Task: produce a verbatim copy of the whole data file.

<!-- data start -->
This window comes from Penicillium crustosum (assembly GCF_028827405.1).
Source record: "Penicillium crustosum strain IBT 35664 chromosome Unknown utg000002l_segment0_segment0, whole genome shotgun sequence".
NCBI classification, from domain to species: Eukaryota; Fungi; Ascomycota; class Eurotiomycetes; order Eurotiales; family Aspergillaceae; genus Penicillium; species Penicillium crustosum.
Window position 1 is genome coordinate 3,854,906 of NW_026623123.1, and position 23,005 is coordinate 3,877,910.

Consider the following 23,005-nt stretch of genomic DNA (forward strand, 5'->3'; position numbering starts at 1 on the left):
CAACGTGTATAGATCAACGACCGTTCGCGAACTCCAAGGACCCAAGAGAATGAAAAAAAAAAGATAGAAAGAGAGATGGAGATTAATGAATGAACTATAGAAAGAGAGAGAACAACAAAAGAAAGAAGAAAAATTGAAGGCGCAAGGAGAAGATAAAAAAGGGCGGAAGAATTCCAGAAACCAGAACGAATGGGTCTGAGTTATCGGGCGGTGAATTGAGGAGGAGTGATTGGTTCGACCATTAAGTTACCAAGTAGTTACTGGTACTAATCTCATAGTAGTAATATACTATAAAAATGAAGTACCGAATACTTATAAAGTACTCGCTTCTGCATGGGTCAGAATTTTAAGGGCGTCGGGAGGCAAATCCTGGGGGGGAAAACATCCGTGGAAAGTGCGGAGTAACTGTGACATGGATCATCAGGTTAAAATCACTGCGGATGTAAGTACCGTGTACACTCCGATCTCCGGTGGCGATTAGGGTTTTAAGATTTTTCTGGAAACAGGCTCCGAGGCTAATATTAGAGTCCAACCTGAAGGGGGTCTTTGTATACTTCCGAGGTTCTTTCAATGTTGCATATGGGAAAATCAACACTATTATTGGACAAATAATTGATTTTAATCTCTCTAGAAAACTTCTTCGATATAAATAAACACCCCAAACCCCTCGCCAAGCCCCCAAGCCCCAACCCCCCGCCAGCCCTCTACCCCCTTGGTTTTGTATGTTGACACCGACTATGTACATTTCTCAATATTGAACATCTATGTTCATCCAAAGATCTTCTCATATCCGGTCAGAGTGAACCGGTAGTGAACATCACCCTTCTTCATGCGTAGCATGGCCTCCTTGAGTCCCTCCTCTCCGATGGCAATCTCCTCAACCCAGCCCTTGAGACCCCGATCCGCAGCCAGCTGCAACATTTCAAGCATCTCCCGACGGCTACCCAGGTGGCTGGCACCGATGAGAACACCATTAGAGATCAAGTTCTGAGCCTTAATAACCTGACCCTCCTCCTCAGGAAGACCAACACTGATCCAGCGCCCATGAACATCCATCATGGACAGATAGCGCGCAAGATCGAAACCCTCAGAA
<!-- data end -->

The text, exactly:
This window comes from Penicillium crustosum (assembly GCF_028827405.1).
Source record: "Penicillium crustosum strain IBT 35664 chromosome Unknown utg000002l_segment0_segment0, whole genome shotgun sequence".
NCBI classification, from domain to species: Eukaryota; Fungi; Ascomycota; class Eurotiomycetes; order Eurotiales; family Aspergillaceae; genus Penicillium; species Penicillium crustosum.
Window position 1 is genome coordinate 3,854,906 of NW_026623123.1, and position 23,005 is coordinate 3,877,910.

Consider the following 23,005-nt stretch of genomic DNA (forward strand, 5'->3'; position numbering starts at 1 on the left):
CAACGTGTATAGATCAACGACCGTTCGCGAACTCCAAGGACCCAAGAGAATGAAAAAAAAAAGATAGAAAGAGAGATGGAGATTAATGAATGAACTATAGAAAGAGAGAGAACAACAAAAGAAAGAAGAAAAATTGAAGGCGCAAGGAGAAGATAAAAAAGGGCGGAAGAATTCCAGAAACCAGAACGAATGGGTCTGAGTTATCGGGCGGTGAATTGAGGAGGAGTGATTGGTTCGACCATTAAGTTACCAAGTAGTTACTGGTACTAATCTCATAGTAGTAATATACTATAAAAATGAAGTACCGAATACTTATAAAGTACTCGCTTCTGCATGGGTCAGAATTTTAAGGGCGTCGGGAGGCAAATCCTGGGGGGGAAAACATCCGTGGAAAGTGCGGAGTAACTGTGACATGGATCATCAGGTTAAAATCACTGCGGATGTAAGTACCGTGTACACTCCGATCTCCGGTGGCGATTAGGGTTTTAAGATTTTTCTGGAAACAGGCTCCGAGGCTAATATTAGAGTCCAACCTGAAGGGGGTCTTTGTATACTTCCGAGGTTCTTTCAATGTTGCATATGGGAAAATCAACACTATTATTGGACAAATAATTGATTTTAATCTCTCTAGAAAACTTCTTCGATATAAATAAACACCCCAAACCCCTCGCCAAGCCCCCAAGCCCCAACCCCCCGCCAGCCCTCTACCCCCTTGGTTTTGTATGTTGACACCGACTATGTACATTTCTCAATATTGAACATCTATGTTCATCCAAAGATCTTCTCATATCCGGTCAGAGTGAACCGGTAGTGAACATCACCCTTCTTCATGCGTAGCATGGCCTCCTTGAGTCCCTCCTCTCCGATGGCAATCTCCTCAACCCAGCCCTTGAGACCCCGATCCGCAGCCAGCTGCAACATTTCAAGCATCTCCCGACGGCTACCCAGGTGGCTGGCACCGATGAGAACACCATTAGAGATCAAGTTCTGAGCCTTAATAACCTGACCCTCCTCCTCAGGAAGACCAACACTGATCCAGCGCCCATGAACATCCATCATGGACAGATAGCGCGCAAGATCGAAACCCTCAGAA